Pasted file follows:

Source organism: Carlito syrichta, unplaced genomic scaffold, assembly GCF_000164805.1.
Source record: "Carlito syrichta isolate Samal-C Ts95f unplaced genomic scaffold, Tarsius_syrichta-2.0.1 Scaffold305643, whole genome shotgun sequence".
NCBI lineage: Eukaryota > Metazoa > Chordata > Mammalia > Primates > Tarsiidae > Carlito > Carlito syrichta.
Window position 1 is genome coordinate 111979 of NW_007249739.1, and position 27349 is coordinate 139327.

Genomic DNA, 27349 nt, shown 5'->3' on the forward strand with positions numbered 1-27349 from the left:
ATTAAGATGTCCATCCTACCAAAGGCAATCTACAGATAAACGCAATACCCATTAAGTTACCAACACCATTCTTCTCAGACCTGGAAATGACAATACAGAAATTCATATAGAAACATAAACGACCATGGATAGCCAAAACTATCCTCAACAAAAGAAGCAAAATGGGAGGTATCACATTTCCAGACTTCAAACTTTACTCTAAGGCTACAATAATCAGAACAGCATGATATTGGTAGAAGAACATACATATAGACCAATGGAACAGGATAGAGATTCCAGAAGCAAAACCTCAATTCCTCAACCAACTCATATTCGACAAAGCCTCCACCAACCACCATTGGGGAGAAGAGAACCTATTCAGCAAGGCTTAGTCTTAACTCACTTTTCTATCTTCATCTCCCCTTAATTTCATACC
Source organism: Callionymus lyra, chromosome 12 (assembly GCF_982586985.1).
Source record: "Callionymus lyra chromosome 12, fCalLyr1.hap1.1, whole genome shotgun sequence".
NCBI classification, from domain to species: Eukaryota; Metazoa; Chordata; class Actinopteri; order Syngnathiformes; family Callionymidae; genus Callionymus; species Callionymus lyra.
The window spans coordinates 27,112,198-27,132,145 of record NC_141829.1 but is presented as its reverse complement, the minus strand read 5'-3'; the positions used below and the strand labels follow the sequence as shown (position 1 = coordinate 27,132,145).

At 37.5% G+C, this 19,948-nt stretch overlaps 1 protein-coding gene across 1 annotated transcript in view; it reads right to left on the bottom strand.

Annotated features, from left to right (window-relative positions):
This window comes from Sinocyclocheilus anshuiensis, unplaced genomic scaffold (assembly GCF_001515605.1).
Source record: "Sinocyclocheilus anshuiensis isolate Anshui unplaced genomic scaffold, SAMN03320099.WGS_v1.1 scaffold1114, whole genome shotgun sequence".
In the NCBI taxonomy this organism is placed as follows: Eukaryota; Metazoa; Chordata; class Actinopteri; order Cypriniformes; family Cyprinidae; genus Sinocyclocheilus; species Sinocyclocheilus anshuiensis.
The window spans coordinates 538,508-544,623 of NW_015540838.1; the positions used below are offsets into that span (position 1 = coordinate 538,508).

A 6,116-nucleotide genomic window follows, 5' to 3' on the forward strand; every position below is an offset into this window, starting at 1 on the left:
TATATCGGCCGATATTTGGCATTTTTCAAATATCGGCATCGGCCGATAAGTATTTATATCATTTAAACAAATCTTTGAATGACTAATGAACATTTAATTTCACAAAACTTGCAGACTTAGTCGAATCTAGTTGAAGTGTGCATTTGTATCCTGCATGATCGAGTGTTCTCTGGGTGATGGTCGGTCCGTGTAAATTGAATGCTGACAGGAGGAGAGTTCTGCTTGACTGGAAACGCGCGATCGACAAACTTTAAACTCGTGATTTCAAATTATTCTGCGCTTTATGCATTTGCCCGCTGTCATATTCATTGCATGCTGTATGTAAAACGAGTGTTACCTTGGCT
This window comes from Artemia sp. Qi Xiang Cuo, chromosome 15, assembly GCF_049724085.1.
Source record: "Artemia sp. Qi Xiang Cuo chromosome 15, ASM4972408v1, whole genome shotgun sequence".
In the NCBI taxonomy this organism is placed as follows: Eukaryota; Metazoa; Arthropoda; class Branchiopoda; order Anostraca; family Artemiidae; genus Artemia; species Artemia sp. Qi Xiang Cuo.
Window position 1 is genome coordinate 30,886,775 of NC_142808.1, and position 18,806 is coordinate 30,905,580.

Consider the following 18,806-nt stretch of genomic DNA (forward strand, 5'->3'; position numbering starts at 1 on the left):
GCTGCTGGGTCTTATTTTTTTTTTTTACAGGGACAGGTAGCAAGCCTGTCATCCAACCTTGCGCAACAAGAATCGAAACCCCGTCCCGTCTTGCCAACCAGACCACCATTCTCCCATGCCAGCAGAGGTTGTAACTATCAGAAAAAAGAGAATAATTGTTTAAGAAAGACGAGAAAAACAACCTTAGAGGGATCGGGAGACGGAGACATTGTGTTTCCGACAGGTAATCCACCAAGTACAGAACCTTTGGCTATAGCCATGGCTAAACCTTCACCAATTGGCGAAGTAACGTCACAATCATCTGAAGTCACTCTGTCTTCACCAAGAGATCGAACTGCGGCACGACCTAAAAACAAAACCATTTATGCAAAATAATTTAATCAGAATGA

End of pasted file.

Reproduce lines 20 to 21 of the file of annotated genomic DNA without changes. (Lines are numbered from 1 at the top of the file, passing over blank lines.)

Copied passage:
Source record: "Artemia sp. Qi Xiang Cuo chromosome 15, ASM4972408v1, whole genome shotgun sequence".
In the NCBI taxonomy this organism is placed as follows: Eukaryota; Metazoa; Arthropoda; class Branchiopoda; order Anostraca; family Artemiidae; genus Artemia; species Artemia sp. Qi Xiang Cuo.